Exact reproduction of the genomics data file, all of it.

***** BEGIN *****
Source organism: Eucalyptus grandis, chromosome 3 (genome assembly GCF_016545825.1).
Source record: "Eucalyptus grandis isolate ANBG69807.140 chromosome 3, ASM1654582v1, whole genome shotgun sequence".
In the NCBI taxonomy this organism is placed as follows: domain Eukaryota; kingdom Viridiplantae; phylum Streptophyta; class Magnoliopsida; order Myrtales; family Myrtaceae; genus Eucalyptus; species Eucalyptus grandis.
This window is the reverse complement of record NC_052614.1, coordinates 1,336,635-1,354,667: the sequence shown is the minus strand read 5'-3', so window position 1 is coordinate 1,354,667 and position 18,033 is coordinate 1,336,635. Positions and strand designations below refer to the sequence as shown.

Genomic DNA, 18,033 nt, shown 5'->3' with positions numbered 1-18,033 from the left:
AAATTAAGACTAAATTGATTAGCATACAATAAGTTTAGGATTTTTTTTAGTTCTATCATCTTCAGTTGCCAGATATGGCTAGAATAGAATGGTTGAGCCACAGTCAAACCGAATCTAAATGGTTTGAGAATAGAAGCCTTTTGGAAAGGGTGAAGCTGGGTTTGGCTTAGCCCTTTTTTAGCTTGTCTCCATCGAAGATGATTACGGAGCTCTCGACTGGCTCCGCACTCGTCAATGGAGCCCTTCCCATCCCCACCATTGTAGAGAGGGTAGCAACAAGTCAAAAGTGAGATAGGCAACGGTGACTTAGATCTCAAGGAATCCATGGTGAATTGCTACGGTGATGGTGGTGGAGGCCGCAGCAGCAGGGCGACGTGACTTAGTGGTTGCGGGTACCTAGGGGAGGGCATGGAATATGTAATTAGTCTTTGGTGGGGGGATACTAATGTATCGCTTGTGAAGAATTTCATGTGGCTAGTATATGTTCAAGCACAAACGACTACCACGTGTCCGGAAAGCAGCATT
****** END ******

Source organism: Eucalyptus grandis, chromosome 3 (genome assembly GCF_016545825.1).
Source record: "Eucalyptus grandis isolate ANBG69807.140 chromosome 3, ASM1654582v1, whole genome shotgun sequence".
In the NCBI taxonomy this organism is placed as follows: domain Eukaryota; kingdom Viridiplantae; phylum Streptophyta; class Magnoliopsida; order Myrtales; family Myrtaceae; genus Eucalyptus; species Eucalyptus grandis.
This window is the reverse complement of record NC_052614.1, coordinates 1,336,635-1,354,667: the sequence shown is the minus strand read 5'-3', so window position 1 is coordinate 1,354,667 and position 18,033 is coordinate 1,336,635. Positions and strand designations below refer to the sequence as shown.

Genomic DNA, 18,033 nt, shown 5'->3' with positions numbered 1-18,033 from the left:
AAATTAAGACTAAATTGATTAGCATACAATAAGTTTAGGATTTTTTTTAGTTCTATCATCTTCAGTTGCCAGATATGGCTAGAATAGAATGGTTGAGCCACAGTCAAACCGAATCTAAATGGTTTGAGAATAGAAGCCTTTTGGAAAGGGTGAAGCTGGGTTTGGCTTAGCCCTTTTTTAGCTTGTCTCCATCGAAGATGATTACGGAGCTCTCGACTGGCTCCGCACTCGTCAATGGAGCCCTTCCCATCCCCACCATTGTAGAGAGGGTAGCAACAAGTCAAAAGTGAGATAGGCAACGGTGACTTAGATCTCAAGGAATCCATGGTGAATTGCTACGGTGATGGTGGTGGAGGCCGCAGCAGCAGGGCGACGTGACTTAGTGGTTGCGGGTACCTAGGGGAGGGCATGGAATATGTAATTAGTCTTTGGTGGGGGGATACTAATGTATCGCTTGTGAAGAATTTCATGTGGCTAGTATATGTTCAAGCACAAACGACTACCACGTGTCCGGAAAGCAGCATT